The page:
A laparoscopic distal pancreatectomy is a minimally invasive surgical procedure that is performed to remove benign or malignant (cancerous) tumors in the body or the tail of the pancreas. The surgeon most often will need to remove the spleen because it is located near the pancreas and shares some of the blood vessels.
What should I expect from a laparoscopic distal pancreatectomy?
- You receive general anesthesia, meaning you will be asleep for the procedure.
- Your abdomen is filled with gas to expand the area and allow your surgeon to see the abdominal cavity better.
- Your surgeon inserts a tube through your nose and into your stomach to prevent nausea and vomiting. Your surgeon also inserts drainage tubes to aid with drainage of fluids that are produced during surgery and recovery.
- Your surgeon makes three small incisions. The first is for a small camera that allows your surgeon to see the pancreas and surrounding area; the second is for surgical instruments; and the third is for your surgeon's hand.
- Before continuing, your surgeon needs to make sure the cancer has not spread and that the tumor is still operable.
- Your surgeon removes the cancerous part of your pancreas, and if necessary, the spleen.
- The surgery takes between three to four hours.
What is recovery like after a laparoscopic distal pancreatectomy?
You will need to stay in the hospital for three to five days. You will have an IV tube in your vein so you can receive fluids and medication. Here's what happens next:
- Immediately following surgery, you are in the Post Anesthesia Care Unit (PACU) to be monitored for a few hours.
- Once you are stable, you are transferred to a regular surgical floor; if your surgeon feels you need extra monitoring, you may be moved to another unit in the hospital.
- For the first day or two, you receive pain medication through a patient controlled analgesia (PCA) pump, which puts you in charge of delivering your pain medication. Then, you are taken off the pump and can receive pain medications by injection or by mouth.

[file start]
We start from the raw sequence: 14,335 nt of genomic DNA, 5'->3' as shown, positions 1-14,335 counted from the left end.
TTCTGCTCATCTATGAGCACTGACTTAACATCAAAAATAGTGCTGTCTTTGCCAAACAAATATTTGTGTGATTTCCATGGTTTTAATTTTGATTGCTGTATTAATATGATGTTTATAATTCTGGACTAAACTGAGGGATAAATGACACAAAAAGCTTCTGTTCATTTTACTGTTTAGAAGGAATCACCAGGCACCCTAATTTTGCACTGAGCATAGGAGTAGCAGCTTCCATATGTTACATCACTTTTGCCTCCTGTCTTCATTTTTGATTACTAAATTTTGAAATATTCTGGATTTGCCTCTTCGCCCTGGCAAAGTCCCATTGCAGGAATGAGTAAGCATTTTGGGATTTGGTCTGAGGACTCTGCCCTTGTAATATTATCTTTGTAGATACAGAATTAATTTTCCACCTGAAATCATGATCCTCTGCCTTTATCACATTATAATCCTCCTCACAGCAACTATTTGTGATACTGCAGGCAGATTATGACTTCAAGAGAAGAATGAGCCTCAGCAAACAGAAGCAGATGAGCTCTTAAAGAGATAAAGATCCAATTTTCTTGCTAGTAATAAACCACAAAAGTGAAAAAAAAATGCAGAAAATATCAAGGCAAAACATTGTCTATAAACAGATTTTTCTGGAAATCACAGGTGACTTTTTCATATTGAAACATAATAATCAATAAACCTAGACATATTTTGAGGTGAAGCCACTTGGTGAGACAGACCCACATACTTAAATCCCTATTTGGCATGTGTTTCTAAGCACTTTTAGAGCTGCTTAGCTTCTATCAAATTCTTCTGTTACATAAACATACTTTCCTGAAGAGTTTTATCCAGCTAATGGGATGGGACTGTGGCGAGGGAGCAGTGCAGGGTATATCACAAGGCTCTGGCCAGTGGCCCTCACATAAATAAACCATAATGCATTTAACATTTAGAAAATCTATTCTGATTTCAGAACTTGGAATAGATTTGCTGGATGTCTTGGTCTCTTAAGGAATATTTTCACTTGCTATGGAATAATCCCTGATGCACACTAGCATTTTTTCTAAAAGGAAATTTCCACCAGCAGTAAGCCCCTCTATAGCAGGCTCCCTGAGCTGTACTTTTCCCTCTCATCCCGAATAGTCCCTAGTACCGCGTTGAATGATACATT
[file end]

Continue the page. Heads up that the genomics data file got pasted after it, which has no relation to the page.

- The tubes inserted during surgery, both to control vomiting and to drain fluids, are removed when the doctor feels it is appropriate. Sometimes, you may go home with the drainage tubes; if this is the case, you will receive detailed instructions on how to manage them before you are discharged.
- You will receive insulin to regulate your blood sugar and promote healing.
- At first, you will not be able to eat regular food. After two to three days, you can begin on clear liquids and then advance to other foods slowly.
- You can begin to resume some activity one day after surgery; you start by sitting up in a chair and walking. You may take a shower 24-48 hours after surgery, unless your doctor tells you differently.
- Vaccines are recommended if you underwent a splenectomy, because the spleen plays an important role in the immune system. You will need extra vaccines to help fight infections.
Before you leave the hospital, you will receive detailed discharge instructions that cover the following:
- Pain management
- Incision care
- Resuming activities (you can usually resume your full activity level four to six weeks after surgery)
- Follow-up appointments
- Receiving help at home
- Recovery time
Complications from a Laparoscopic Distal Pancreatectomy are minimal, but may include:
- A fistula (leak): This may occur if the sutures (stitches) fail to seal properly. You may require intravenous feeding until the tissue heals.
- Weight loss: This is common, but you will regain some of the weight as you begin to increase your food intake.
- Diabetes: This may occur if you have a family history of diabetes or you are pre-diabetic. The pancreas is responsible for releasing insulin, which controls blood sugar. So, the removal of part of your pancreas affects your blood sugar level.
- Pancreatic enzyme insufficiency: If this occurs, you may require pancreatic enzyme replacement therapy.
Call your doctor if you have:
- Fever greater than 100.4
- Increased or foul-smelling drainage from your incision
- Increased pain or redness at the incision site
- Pain, nausea or vomiting
- Diarrhea or constipation
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